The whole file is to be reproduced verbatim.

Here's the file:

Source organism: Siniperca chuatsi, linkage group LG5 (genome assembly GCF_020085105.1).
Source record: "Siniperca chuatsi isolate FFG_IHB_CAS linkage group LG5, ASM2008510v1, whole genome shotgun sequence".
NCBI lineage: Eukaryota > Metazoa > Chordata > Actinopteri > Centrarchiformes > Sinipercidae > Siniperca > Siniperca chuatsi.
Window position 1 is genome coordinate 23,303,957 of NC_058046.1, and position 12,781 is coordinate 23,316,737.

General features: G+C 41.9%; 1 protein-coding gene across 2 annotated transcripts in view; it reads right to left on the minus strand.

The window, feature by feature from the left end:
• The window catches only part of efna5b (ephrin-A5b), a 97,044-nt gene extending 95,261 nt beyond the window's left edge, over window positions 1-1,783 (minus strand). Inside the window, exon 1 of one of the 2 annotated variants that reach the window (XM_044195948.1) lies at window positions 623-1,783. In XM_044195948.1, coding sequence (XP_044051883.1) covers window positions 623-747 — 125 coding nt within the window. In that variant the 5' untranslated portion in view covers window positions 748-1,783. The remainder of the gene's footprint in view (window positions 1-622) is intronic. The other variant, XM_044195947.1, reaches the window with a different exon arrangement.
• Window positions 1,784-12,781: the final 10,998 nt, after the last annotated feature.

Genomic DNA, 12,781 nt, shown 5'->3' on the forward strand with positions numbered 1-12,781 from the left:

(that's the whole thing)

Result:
Source organism: Siniperca chuatsi, linkage group LG5 (genome assembly GCF_020085105.1).
Source record: "Siniperca chuatsi isolate FFG_IHB_CAS linkage group LG5, ASM2008510v1, whole genome shotgun sequence".
NCBI lineage: Eukaryota > Metazoa > Chordata > Actinopteri > Centrarchiformes > Sinipercidae > Siniperca > Siniperca chuatsi.
Window position 1 is genome coordinate 23,303,957 of NC_058046.1, and position 12,781 is coordinate 23,316,737.

General features: G+C 41.9%; 1 protein-coding gene across 2 annotated transcripts in view; it reads right to left on the minus strand.

The window, feature by feature from the left end:
• The window catches only part of efna5b (ephrin-A5b), a 97,044-nt gene extending 95,261 nt beyond the window's left edge, over window positions 1-1,783 (minus strand). Inside the window, exon 1 of one of the 2 annotated variants that reach the window (XM_044195948.1) lies at window positions 623-1,783. In XM_044195948.1, coding sequence (XP_044051883.1) covers window positions 623-747 — 125 coding nt within the window. In that variant the 5' untranslated portion in view covers window positions 748-1,783. The remainder of the gene's footprint in view (window positions 1-622) is intronic. The other variant, XM_044195947.1, reaches the window with a different exon arrangement.
• Window positions 1,784-12,781: the final 10,998 nt, after the last annotated feature.

Genomic DNA, 12,781 nt, shown 5'->3' on the forward strand with positions numbered 1-12,781 from the left: